The Oregon Department of Transportation (ODOT) offers opportunities for all permanent staff to experience work outside their classification. These opportunities are called job shadows, where an employee is able to spend a day with someone of their choosing, upon manager approval.
I went on a job shadow with a Region 2 Project Manager (PM) in Idanha, Oregon. The Project Manager facilitates the Small City Allotment (SCA) program for small cities with a population of 5,000 people or less.
Annually, the small cities have the opportunity to submit an application for projects located on a city or county street within the city limit. The application must address an existing capacity or safety issue on a public road, and are not on a state roadway. The cities must prove in the application that the repairs needed for the project are outside of their financial capability. They must also prove that the repair of the project would increase safety for the citizens that use it. Eligible project costs include: capital construction costs, roadway resurfacing, pothole repair, sidewalk construction/repair, roadway drainage and grate repair, roadway reconfiguration and restriping, signage, and preliminary engineering.
On my job shadow, the purpose of our trip was to conduct an on-site review and evaluation. Idanha is a small town off the 22 highway, just past Detroit. As you enter the town from the west, there is a small market on the left-hand side and Main Street on the right. The speed limit on highway 22 through the town drops from 55mph to 45mph. There is no crosswalk from Main Street across the highway to the market.
The project site in question consisted of two dead-end streets off Main Street that form the shape of an H. While inspecting along Riverside Drive to the West, a couple emerged from their house and inquired about our activities. We learned they were both retired veterans who owned their home. The man came out in a walker, and the woman had trouble moving around as well. They were obviously elderly and had adult children living with them. After we explained who we were and the purpose of our visit, the couple became very excited. They alluded to their daily struggles with getting to the market across the street. They mentioned how scary it was to cross the highway with fast-moving traffic when they themselves couldn’t move very fast. They mentioned how the disrepair of the road caused tripping hazards and made it difficult for them to traverse with the walker.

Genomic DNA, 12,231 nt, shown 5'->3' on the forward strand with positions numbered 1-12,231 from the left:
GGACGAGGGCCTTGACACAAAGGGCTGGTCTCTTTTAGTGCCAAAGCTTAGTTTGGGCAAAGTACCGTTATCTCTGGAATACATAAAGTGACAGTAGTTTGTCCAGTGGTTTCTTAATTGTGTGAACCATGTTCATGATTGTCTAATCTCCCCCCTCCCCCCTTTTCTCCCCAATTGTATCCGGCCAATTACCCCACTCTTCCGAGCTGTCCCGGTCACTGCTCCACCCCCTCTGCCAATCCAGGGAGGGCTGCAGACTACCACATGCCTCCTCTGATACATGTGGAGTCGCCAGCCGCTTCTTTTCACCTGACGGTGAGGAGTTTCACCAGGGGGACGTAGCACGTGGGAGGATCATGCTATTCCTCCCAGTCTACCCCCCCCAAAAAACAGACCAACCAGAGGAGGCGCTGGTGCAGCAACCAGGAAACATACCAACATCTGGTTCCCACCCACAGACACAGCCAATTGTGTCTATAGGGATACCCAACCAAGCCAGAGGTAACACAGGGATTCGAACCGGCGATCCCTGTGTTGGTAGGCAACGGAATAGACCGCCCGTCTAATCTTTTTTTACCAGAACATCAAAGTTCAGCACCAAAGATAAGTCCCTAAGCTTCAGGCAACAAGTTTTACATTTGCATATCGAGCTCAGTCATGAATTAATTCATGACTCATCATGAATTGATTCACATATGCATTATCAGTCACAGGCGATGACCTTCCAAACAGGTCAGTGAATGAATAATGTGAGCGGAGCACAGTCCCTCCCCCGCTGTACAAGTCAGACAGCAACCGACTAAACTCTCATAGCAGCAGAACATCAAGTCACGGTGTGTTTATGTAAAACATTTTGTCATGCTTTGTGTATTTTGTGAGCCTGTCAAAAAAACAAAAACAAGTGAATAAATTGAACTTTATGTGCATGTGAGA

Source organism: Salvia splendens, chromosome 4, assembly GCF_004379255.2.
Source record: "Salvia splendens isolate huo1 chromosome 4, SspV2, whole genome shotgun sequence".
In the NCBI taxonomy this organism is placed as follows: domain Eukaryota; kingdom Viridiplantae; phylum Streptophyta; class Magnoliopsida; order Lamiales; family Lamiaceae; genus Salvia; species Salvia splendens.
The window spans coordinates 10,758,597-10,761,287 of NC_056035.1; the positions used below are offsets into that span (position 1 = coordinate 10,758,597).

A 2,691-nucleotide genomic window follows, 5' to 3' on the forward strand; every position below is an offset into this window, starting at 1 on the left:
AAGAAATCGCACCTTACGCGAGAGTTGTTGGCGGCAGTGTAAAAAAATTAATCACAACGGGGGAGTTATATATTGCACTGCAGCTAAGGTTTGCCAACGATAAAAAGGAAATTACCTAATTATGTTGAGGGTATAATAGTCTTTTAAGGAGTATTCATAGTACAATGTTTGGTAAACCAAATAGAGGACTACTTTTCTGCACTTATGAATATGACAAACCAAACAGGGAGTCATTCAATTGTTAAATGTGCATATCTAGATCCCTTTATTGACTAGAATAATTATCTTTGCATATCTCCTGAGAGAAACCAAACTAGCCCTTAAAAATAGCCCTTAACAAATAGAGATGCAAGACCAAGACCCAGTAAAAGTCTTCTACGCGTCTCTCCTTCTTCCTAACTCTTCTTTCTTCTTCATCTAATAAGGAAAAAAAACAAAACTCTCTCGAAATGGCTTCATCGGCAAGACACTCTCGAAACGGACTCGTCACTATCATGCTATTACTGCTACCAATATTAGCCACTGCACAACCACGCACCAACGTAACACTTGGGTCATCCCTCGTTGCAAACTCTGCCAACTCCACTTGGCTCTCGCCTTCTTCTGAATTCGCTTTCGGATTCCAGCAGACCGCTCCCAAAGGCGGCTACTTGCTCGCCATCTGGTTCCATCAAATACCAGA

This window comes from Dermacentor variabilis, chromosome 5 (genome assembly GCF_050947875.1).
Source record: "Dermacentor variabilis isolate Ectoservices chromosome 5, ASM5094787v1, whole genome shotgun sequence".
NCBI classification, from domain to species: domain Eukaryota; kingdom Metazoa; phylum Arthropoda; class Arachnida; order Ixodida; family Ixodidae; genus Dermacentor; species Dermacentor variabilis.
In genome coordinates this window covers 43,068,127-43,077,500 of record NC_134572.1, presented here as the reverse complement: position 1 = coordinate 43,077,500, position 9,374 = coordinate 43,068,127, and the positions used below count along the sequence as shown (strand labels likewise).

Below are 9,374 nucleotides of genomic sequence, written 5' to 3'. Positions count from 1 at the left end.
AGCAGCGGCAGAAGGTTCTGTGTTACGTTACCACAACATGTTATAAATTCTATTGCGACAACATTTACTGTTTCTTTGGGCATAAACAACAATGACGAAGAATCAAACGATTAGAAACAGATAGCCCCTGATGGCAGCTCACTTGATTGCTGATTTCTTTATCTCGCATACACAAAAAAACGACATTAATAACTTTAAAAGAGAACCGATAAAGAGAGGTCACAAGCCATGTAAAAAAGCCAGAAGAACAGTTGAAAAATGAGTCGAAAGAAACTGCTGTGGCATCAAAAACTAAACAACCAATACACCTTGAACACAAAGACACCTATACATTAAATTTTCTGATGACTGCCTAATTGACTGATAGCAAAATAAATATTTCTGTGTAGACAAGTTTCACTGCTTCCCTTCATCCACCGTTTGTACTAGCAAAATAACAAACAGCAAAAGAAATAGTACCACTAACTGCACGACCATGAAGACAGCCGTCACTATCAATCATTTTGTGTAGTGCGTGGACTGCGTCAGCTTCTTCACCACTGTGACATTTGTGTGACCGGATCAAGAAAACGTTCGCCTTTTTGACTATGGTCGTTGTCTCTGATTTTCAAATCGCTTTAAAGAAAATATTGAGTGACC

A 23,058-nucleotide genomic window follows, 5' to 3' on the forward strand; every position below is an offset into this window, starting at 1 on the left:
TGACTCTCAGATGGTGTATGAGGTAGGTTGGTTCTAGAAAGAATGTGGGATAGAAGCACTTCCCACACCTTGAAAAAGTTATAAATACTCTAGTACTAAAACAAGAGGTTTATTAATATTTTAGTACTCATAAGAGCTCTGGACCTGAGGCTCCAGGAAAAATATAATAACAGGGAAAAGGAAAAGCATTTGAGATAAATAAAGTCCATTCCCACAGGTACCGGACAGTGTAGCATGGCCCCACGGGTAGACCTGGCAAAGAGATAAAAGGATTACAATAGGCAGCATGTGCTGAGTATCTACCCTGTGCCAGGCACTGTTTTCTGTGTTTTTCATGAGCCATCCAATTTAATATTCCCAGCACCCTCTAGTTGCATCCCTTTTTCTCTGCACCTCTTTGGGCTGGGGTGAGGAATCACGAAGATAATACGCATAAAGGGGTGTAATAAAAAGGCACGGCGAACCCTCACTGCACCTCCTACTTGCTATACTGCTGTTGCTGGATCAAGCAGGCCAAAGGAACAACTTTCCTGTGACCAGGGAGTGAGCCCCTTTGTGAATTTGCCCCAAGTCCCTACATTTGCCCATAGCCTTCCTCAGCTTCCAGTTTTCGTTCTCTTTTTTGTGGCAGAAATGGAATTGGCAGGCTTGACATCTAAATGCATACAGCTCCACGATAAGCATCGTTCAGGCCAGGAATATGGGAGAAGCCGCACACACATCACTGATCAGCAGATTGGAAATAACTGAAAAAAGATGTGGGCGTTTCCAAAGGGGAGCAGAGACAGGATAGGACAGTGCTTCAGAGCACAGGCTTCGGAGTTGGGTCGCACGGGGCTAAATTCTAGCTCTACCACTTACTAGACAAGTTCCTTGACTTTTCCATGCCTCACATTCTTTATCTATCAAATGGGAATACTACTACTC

They went on to explain that their transport to Salem, for various medical appointments, was few and far between because of their distance away. They mentioned they would drive themselves if they could, but their health does not allow them to do so. In addition, inclement weather prevents the transport from picking them up at their front door due to the disrepair of the road. So they have to meet the transport on Main Street, which is not a short distance.
In the application, the project would include Main Street, Riverside Drive and 2nd Street – each will be newly paved and roadways widened as possible. The impact the restoration would have on this couple alone would be life altering, as well as the surrounding residents. In lieu of spiking property taxes, which would have other implications on the citizens, Idanha made a great effort in reaching out to their available resources to make a difference for their residents.
The job shadow was very insightful for me and made me proud to be an employee at ODOT. I enjoy knowing that we are working with cities to improve the quality of life of their citizens. The couple stayed in my heart and on my mind for several months.
I recently inquired about the application and received pleasing information. Each application goes to a review team and is scrutinized and compared against 150 others with similar stories. In Idanha’s case, the application was accepted and they received a $100,000 grant for the improvements. They also received the highest ranking! A consultant will be chosen to work on the project after it goes to bid, and they will likely begin construction this 2020 season. The project manager will monitor progress and project completion, including final project review, provide close-out recommendations and recommend approval of final payment once the project is complete – the city has up to two years to complete the project.
Sarah Terry is a GovLoop Featured Contributor. She works with the Oregon Department of Transportation. She currently works in the Construction Section as an Administrative Specialist. She assists the Construction Training Program which certifies all of the inspectors and contractors for the State of Oregon. She also writes articles for the Construction Section that are featured in the Inside ODOT, an internal online publication circulated throughout the Highway Division. Some of her previous articles are also published in the APWA Reporter. Sarah enjoys gardening, backpacking, and adventuring with her two boxers Giselle and Leia.